• When you’re ready to launch your next app you’ll need somewhere to deploy it, so check out Linode. With private networking, shared block storage, node balancers, and a 40Gbit network, all controlled by a brand new API you’ve got everything you need to scale up. Go to podcastinit.com/linode to get a $20 credit and launch a new server in under a minute.
  • Visit the site to subscribe to the show, sign up for the newsletter, and read the show notes. And if you have any questions, comments, or suggestions I would love to hear them. You can reach me on Twitter at @Podcast__init__ or email [email protected])
  • To help other people find the show please leave a review on iTunes, or Google Play Music, tell your friends and co-workers, and share it on social media.
  • Join the community in the new Zulip chat workspace at podcastinit.com/chat
  • Your host as usual is Tobias Macey and today I’m interviewing Anthony Sottile about pre-commit, a framework for managing and maintaining hooks for multiple languages

Interview

  • Introductions
  • How did you get introduced to Python?
  • Can you start by describing what a pre-commit hook is and some of the ways that they are useful for developers?
  • What was you motivation for creating a framework to manage your pre-commit hooks?
    • How does it differ from other projects built to manage these hooks?
  • What are the steps for getting someone started with pre-commit in a new project?
  • Which other event hooks would be most useful to implement for maintaining the health of a repository?
  • What types of operations are most useful for ensuring the health of a project?
  • What types of routines should be avoided as a pre-commit step?
  • Installing the hooks into a user’s local environment is a manual step, so how do you ensure that all of your developers are using the configured hooks?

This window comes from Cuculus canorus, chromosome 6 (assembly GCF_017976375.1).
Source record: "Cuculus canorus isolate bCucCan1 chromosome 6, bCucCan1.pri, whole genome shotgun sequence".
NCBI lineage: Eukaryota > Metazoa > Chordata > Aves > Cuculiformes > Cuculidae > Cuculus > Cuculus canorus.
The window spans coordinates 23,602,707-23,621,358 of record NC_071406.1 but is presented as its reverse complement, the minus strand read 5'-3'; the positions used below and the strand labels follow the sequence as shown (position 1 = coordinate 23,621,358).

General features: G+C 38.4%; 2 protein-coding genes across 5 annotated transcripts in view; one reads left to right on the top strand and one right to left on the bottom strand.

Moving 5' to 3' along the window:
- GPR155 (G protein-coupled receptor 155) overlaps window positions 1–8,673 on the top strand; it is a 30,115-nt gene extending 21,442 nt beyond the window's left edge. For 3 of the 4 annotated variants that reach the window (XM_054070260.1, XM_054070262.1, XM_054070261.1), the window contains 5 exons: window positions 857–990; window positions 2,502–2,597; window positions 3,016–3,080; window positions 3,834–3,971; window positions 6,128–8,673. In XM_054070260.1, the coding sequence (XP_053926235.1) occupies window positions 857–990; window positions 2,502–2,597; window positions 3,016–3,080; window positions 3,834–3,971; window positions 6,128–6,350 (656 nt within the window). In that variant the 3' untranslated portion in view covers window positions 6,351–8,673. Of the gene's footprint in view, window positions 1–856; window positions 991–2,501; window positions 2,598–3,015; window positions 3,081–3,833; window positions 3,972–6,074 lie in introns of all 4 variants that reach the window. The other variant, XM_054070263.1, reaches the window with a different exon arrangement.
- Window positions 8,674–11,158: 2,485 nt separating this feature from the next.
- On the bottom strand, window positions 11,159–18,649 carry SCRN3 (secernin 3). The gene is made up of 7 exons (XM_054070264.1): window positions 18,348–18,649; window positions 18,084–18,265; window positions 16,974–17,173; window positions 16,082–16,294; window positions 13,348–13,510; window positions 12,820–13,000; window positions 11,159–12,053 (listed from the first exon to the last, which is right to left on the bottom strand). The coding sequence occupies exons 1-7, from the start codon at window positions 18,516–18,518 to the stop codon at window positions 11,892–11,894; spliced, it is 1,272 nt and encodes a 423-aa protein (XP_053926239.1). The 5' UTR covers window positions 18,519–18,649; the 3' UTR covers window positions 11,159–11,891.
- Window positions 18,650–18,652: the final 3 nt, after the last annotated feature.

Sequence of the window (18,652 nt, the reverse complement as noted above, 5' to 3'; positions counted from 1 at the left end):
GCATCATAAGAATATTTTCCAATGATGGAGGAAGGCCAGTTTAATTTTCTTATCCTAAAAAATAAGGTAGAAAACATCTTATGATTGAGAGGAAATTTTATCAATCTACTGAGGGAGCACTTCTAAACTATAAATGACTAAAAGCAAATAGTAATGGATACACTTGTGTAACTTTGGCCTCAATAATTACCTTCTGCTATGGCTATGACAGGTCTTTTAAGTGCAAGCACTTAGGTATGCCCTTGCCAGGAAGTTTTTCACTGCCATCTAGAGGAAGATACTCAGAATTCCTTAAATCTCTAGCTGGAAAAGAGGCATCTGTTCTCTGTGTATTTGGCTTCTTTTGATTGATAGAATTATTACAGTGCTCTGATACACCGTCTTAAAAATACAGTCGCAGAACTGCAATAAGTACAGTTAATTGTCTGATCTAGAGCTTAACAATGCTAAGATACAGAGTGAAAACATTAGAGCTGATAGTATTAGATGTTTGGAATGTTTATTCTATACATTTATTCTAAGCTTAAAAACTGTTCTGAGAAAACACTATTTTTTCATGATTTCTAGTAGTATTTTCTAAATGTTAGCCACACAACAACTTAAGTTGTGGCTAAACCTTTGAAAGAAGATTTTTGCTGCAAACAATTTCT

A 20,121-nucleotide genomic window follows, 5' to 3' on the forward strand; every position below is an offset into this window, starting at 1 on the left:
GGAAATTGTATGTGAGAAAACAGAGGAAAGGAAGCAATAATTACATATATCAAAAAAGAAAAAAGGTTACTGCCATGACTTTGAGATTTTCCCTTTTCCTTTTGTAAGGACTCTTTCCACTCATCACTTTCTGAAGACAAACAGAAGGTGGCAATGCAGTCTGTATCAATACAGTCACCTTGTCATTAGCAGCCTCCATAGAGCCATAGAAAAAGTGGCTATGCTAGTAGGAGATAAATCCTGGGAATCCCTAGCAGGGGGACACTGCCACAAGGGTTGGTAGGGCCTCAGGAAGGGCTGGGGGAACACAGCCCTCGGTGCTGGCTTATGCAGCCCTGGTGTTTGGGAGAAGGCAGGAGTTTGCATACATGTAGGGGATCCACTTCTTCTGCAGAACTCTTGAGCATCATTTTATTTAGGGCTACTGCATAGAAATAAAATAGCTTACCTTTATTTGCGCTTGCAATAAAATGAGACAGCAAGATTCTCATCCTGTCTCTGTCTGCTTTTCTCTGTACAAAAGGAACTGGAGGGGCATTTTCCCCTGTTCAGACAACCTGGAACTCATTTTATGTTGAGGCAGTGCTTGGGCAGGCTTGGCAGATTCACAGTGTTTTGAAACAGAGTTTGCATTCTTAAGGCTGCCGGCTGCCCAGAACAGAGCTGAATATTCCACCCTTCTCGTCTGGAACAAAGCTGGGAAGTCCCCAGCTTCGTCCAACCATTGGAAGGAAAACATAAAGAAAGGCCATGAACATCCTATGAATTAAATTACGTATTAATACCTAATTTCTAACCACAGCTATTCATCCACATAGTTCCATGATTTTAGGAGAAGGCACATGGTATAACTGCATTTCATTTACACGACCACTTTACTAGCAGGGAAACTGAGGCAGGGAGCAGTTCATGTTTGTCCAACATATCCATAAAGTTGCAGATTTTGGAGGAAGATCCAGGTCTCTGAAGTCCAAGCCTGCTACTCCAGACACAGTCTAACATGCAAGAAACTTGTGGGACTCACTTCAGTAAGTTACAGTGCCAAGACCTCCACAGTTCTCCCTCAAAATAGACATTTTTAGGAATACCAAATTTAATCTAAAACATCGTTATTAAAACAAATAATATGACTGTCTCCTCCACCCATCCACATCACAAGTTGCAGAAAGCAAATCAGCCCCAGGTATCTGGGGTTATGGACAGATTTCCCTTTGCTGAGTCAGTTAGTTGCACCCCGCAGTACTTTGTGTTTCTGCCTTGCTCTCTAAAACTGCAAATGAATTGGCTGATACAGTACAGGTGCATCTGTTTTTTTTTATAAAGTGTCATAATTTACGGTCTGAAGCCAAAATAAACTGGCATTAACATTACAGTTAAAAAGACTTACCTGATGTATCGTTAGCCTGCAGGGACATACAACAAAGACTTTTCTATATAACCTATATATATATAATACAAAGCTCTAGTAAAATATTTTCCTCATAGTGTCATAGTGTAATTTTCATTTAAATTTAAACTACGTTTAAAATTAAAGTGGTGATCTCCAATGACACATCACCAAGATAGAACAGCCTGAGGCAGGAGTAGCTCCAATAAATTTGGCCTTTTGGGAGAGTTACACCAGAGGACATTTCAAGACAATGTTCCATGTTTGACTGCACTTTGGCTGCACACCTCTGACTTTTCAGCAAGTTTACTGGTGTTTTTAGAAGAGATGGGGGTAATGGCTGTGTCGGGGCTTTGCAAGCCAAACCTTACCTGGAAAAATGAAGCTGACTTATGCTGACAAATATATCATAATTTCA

• What factors have you found that lead to developers skipping or disabling hooks?
  • How is pre-commit implemented and how has that design evolved from when you first started?
    • What have been the most difficult aspects of supporting multiple languages and package managers?
    • What would you do differently if you started over today?
    • Would you still use Python?
  • For someone who wants to write a plugin for pre-commit, what are the steps involved?
  • What are some of the strangest or most unusual uses of pre-commit hooks that you have seen?
  • What are your plans for the future of pre-commit?

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The intro and outro music is from Requiem for a Fish The Freak Fandango Orchestra / CC BY-SA

Infection Monkey Vulnerability Scanner with Daniel Goldberg - Episode 177

Summary

How secure are your servers? The best way to be sure that your systems aren’t being compromised is to do it yourself. In this episode Daniel Goldberg explains how you can use his project Infection Monkey to run a scan of your infrastructure to find and fix the vulnerabilities that can be taken advantage of. He also discusses his reasons for building it in Python, how it compares to other security scanners, and how you can get involved to keep making it better.

Preface

  • Hello and welcome to Podcast.__init__, the podcast about Python and the people who make it great.
  • When you’re ready to launch your next app you’ll need somewhere to deploy it, so check out Linode. With private networking, shared block storage, node balancers, and a 40Gbit network, all controlled by a brand new API you’ve got everything you need to scale up. Go to podcastinit.com/linode to get a $20 credit and launch a new server in under a minute.
  • Visit the site to subscribe to the show, sign up for the newsletter, and read the show notes. And if you have any questions, comments, or suggestions I would love to hear them. You can reach me on Twitter at @Podcast__init__ or email [email protected])
  • To help other people find the show please leave a review on iTunes, or Google Play Music, tell your friends and co-workers, and share it on social media.